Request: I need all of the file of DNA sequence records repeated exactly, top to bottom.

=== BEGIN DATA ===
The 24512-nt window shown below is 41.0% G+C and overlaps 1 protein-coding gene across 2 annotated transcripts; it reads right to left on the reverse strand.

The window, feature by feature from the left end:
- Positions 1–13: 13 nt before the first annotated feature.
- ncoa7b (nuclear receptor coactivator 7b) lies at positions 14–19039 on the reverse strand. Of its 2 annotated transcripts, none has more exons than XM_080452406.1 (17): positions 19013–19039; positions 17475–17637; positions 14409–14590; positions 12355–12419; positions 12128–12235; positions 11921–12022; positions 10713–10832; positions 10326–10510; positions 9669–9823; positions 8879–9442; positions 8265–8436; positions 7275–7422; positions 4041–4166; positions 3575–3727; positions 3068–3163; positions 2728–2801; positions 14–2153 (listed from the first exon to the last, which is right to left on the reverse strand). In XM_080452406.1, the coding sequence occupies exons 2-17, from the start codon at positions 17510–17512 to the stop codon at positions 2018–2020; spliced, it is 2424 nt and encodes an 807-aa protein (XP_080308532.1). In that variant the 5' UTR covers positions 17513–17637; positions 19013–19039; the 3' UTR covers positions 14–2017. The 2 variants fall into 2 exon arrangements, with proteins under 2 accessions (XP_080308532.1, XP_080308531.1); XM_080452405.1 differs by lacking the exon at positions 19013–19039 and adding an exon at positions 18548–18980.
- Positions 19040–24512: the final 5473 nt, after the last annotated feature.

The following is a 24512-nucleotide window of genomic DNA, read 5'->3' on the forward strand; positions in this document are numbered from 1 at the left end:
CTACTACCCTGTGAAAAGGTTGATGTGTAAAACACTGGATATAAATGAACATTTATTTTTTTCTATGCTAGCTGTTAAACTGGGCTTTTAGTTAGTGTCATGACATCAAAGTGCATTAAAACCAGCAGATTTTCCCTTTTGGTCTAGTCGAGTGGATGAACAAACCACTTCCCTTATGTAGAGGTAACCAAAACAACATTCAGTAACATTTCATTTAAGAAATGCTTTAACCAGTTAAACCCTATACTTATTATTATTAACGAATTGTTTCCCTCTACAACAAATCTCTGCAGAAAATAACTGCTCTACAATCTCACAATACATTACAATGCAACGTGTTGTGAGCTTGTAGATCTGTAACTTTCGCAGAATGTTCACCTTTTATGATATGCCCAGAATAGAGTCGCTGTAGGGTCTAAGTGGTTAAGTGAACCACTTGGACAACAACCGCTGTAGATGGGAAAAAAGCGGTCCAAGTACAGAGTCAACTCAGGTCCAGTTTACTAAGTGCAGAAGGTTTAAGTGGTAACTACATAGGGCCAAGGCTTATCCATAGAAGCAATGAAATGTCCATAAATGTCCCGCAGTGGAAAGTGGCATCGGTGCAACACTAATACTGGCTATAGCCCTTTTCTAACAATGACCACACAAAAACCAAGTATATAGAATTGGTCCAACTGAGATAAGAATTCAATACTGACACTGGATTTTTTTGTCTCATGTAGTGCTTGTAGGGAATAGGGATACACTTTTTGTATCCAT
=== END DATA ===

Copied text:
The 24512-nt window shown below is 41.0% G+C and overlaps 1 protein-coding gene across 2 annotated transcripts; it reads right to left on the reverse strand.

The window, feature by feature from the left end:
- Positions 1–13: 13 nt before the first annotated feature.
- ncoa7b (nuclear receptor coactivator 7b) lies at positions 14–19039 on the reverse strand. Of its 2 annotated transcripts, none has more exons than XM_080452406.1 (17): positions 19013–19039; positions 17475–17637; positions 14409–14590; positions 12355–12419; positions 12128–12235; positions 11921–12022; positions 10713–10832; positions 10326–10510; positions 9669–9823; positions 8879–9442; positions 8265–8436; positions 7275–7422; positions 4041–4166; positions 3575–3727; positions 3068–3163; positions 2728–2801; positions 14–2153 (listed from the first exon to the last, which is right to left on the reverse strand). In XM_080452406.1, the coding sequence occupies exons 2-17, from the start codon at positions 17510–17512 to the stop codon at positions 2018–2020; spliced, it is 2424 nt and encodes an 807-aa protein (XP_080308532.1). In that variant the 5' UTR covers positions 17513–17637; positions 19013–19039; the 3' UTR covers positions 14–2017. The 2 variants fall into 2 exon arrangements, with proteins under 2 accessions (XP_080308532.1, XP_080308531.1); XM_080452405.1 differs by lacking the exon at positions 19013–19039 and adding an exon at positions 18548–18980.
- Positions 19040–24512: the final 5473 nt, after the last annotated feature.

The following is a 24512-nucleotide window of genomic DNA, read 5'->3' on the forward strand; positions in this document are numbered from 1 at the left end:
CTACTACCCTGTGAAAAGGTTGATGTGTAAAACACTGGATATAAATGAACATTTATTTTTTTCTATGCTAGCTGTTAAACTGGGCTTTTAGTTAGTGTCATGACATCAAAGTGCATTAAAACCAGCAGATTTTCCCTTTTGGTCTAGTCGAGTGGATGAACAAACCACTTCCCTTATGTAGAGGTAACCAAAACAACATTCAGTAACATTTCATTTAAGAAATGCTTTAACCAGTTAAACCCTATACTTATTATTATTAACGAATTGTTTCCCTCTACAACAAATCTCTGCAGAAAATAACTGCTCTACAATCTCACAATACATTACAATGCAACGTGTTGTGAGCTTGTAGATCTGTAACTTTCGCAGAATGTTCACCTTTTATGATATGCCCAGAATAGAGTCGCTGTAGGGTCTAAGTGGTTAAGTGAACCACTTGGACAACAACCGCTGTAGATGGGAAAAAAGCGGTCCAAGTACAGAGTCAACTCAGGTCCAGTTTACTAAGTGCAGAAGGTTTAAGTGGTAACTACATAGGGCCAAGGCTTATCCATAGAAGCAATGAAATGTCCATAAATGTCCCGCAGTGGAAAGTGGCATCGGTGCAACACTAATACTGGCTATAGCCCTTTTCTAACAATGACCACACAAAAACCAAGTATATAGAATTGGTCCAACTGAGATAAGAATTCAATACTGACACTGGATTTTTTTGTCTCATGTAGTGCTTGTAGGGAATAGGGATACACTTTTTGTATCCAT